“Curaleaf” is a prominent international provider of cannabis consumer products with the purpose to enhance lives by bringing clarity and confidence to the cannabis industry. The Company and its brands, including Curaleaf and Select, deliver industry-leading service, product selection, and accessibility throughout the medical and adult-use sectors as a high-growth cannabis company known for quality, knowledge, and reliability.
Curaleaf, which has over 100 locations nationwide, has admitted in court filings that an employee unintentionally added THC-containing raw material to a batch of its Select branded CBD tincture product over the summer. THC is the primary psychoactive component of cannabis. Companies have begun offering CBD-based products as the non-psychoactive substance has grown in popularity for its purported wellness benefits.
According to Portland attorney Michael Fuller, he represents a total of 13 people who inadvertently ingested THC products thinking they were CBD. Ten of them have settled, and three are set for a jury trial.
Ayuba Agbonkhese, 45, who lives in Idaho, allegedly became ill after taking the drops he purchased in Oregon in September and ended up in the emergency room, where he “experienced harm, including the belief that he was going to die, shaking, racing heart, psychosis, discomfort, and distress, and interference with life activities,” according to the federal complaint filed in Oregon District Court. However, on Wednesday, he accepted Curaleaf’s $50,000 offer to settle his case.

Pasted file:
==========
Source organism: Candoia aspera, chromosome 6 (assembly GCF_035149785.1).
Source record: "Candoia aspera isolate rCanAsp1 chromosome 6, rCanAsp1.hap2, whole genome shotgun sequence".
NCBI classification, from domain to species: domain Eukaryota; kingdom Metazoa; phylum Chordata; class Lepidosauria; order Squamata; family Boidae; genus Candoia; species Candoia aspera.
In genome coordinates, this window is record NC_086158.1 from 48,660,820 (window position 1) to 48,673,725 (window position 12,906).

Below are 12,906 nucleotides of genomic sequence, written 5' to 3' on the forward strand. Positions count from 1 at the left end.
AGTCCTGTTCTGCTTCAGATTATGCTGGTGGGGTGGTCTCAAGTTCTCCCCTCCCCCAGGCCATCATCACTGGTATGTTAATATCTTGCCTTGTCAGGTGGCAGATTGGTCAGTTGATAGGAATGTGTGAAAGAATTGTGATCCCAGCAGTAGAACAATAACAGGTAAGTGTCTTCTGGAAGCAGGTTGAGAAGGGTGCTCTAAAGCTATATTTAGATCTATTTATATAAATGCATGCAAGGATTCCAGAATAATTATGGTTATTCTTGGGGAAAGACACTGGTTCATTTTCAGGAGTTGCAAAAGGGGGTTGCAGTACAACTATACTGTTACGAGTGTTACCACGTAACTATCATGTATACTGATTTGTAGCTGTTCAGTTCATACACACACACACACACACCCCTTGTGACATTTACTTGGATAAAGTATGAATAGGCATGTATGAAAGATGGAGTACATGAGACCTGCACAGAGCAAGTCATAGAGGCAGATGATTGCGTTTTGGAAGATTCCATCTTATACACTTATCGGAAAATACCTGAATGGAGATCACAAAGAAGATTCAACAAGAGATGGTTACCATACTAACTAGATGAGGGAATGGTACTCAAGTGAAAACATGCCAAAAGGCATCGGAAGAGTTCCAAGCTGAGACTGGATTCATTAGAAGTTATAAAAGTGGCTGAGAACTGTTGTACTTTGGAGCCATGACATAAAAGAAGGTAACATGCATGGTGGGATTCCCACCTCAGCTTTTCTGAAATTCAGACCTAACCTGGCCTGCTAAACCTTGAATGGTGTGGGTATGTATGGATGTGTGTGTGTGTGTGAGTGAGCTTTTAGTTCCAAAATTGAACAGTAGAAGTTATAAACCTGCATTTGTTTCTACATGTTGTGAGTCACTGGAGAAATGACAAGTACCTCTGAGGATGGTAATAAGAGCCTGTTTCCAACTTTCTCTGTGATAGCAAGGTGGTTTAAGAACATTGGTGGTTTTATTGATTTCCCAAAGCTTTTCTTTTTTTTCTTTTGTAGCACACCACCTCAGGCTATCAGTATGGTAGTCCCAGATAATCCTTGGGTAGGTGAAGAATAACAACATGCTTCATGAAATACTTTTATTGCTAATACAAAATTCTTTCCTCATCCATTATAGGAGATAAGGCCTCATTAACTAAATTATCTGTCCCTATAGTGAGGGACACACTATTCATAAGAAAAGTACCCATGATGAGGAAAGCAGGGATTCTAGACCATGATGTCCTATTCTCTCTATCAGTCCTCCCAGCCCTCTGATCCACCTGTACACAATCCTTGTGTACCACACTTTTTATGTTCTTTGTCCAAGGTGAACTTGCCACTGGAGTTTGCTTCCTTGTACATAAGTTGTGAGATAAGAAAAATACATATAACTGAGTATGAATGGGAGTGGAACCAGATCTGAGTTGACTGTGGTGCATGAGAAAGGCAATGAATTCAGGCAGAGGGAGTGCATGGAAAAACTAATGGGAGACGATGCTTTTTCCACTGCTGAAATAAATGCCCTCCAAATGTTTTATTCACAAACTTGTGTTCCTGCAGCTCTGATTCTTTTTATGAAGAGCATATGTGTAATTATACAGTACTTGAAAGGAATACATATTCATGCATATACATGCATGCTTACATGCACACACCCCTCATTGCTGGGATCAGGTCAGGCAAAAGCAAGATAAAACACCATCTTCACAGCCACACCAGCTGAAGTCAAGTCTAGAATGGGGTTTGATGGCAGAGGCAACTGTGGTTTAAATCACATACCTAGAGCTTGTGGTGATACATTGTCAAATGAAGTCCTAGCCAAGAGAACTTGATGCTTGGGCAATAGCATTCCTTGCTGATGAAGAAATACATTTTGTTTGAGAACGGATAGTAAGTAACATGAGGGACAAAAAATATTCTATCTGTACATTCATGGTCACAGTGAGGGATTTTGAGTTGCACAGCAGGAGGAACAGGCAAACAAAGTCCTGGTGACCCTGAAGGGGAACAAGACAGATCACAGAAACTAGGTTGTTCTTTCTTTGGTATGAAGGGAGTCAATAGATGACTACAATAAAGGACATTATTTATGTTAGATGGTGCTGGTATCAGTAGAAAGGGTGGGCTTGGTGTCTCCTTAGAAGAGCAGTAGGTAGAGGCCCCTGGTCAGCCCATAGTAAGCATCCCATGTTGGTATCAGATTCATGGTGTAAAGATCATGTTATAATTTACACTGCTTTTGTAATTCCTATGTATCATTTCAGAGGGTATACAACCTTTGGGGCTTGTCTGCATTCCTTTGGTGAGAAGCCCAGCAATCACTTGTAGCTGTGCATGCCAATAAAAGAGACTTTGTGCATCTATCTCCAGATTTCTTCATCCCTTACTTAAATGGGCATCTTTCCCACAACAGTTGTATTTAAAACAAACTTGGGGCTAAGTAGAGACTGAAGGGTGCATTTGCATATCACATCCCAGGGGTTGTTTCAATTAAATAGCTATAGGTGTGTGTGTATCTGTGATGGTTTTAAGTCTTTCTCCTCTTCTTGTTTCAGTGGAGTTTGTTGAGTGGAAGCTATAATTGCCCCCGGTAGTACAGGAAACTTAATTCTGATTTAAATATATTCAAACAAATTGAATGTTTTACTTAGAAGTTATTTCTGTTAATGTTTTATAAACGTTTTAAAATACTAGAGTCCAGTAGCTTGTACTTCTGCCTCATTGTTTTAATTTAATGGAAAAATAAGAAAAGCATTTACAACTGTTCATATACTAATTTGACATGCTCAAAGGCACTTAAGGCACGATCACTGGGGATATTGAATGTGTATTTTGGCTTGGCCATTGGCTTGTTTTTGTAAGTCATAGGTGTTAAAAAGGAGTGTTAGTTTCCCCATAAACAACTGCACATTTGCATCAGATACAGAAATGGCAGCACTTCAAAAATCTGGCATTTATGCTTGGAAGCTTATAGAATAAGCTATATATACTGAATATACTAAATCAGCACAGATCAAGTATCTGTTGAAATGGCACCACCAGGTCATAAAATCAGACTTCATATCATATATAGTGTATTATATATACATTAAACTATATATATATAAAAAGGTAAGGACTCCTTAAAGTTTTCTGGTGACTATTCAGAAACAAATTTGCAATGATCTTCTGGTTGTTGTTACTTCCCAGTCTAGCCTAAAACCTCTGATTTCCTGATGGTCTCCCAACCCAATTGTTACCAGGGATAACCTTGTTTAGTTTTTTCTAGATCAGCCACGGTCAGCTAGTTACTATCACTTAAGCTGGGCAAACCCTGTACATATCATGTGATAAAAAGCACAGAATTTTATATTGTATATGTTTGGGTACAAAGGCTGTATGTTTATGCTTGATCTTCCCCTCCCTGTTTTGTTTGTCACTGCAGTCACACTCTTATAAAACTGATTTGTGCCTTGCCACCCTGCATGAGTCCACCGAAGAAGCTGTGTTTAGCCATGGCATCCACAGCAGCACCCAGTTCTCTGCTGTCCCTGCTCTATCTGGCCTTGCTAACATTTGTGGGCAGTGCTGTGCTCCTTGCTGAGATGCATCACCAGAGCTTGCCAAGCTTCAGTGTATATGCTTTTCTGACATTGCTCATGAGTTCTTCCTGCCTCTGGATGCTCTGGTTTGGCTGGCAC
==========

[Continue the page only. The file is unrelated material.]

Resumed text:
The notice of acceptance stated, “Though Ayuba’s lawsuit is now closed, he will continue his effort to hold Curaleaf accountable for its irresponsible behavior.” “Ayuba will continue to petition for increased government regulation of Curaleaf’s operations, and for increased penalties against drug manufacturers like Curaleaf that violate the law.”
A wrongful death lawsuit was filed against Curaleaf on January 1. The lawsuit claims that Earl Jacobe, 78, used the drops last fall and died two months later, with the drops being a “substantial factor” in his death. According to Fuller, Agbonkhese will also testify in that case.
Cura Cannabis, a Portland-based company acquired by Curaleaf in 2020, produced the CBD drops in question.
The Oregon Liquor and Cannabis Commission issued a recall of the tainted CBD drops in September after receiving reports that the tinctures were making people “high,” despite the fact that the packages stated there was no detectable THC.
Despite its legal challenges, Curaleaf continues to grow. It announced in December that it would acquire Bloom, a vertically integrated cannabis company with five dispensaries in Arizona as well as cultivation and processing facilities.